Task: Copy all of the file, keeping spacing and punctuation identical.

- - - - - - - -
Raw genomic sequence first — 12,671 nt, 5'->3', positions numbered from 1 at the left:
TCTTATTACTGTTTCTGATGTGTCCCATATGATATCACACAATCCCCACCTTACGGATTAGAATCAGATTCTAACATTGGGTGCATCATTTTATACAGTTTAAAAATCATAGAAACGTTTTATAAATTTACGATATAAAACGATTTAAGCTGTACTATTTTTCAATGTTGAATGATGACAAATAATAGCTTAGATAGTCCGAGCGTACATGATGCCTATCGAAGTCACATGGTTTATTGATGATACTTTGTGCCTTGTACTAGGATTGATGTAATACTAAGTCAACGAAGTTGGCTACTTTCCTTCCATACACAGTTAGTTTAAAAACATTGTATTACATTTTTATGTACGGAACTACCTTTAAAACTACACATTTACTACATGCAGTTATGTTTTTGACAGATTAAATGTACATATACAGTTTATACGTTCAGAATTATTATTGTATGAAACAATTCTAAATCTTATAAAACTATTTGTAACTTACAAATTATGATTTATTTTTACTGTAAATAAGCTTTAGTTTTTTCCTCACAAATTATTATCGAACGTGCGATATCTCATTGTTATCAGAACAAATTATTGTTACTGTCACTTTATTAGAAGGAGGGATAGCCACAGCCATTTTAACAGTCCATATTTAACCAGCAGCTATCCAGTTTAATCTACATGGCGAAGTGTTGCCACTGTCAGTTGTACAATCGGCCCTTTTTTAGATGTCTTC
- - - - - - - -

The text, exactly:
Raw genomic sequence first — 12,671 nt, 5'->3', positions numbered from 1 at the left:
TCTTATTACTGTTTCTGATGTGTCCCATATGATATCACACAATCCCCACCTTACGGATTAGAATCAGATTCTAACATTGGGTGCATCATTTTATACAGTTTAAAAATCATAGAAACGTTTTATAAATTTACGATATAAAACGATTTAAGCTGTACTATTTTTCAATGTTGAATGATGACAAATAATAGCTTAGATAGTCCGAGCGTACATGATGCCTATCGAAGTCACATGGTTTATTGATGATACTTTGTGCCTTGTACTAGGATTGATGTAATACTAAGTCAACGAAGTTGGCTACTTTCCTTCCATACACAGTTAGTTTAAAAACATTGTATTACATTTTTATGTACGGAACTACCTTTAAAACTACACATTTACTACATGCAGTTATGTTTTTGACAGATTAAATGTACATATACAGTTTATACGTTCAGAATTATTATTGTATGAAACAATTCTAAATCTTATAAAACTATTTGTAACTTACAAATTATGATTTATTTTTACTGTAAATAAGCTTTAGTTTTTTCCTCACAAATTATTATCGAACGTGCGATATCTCATTGTTATCAGAACAAATTATTGTTACTGTCACTTTATTAGAAGGAGGGATAGCCACAGCCATTTTAACAGTCCATATTTAACCAGCAGCTATCCAGTTTAATCTACATGGCGAAGTGTTGCCACTGTCAGTTGTACAATCGGCCCTTTTTTAGATGTCTTC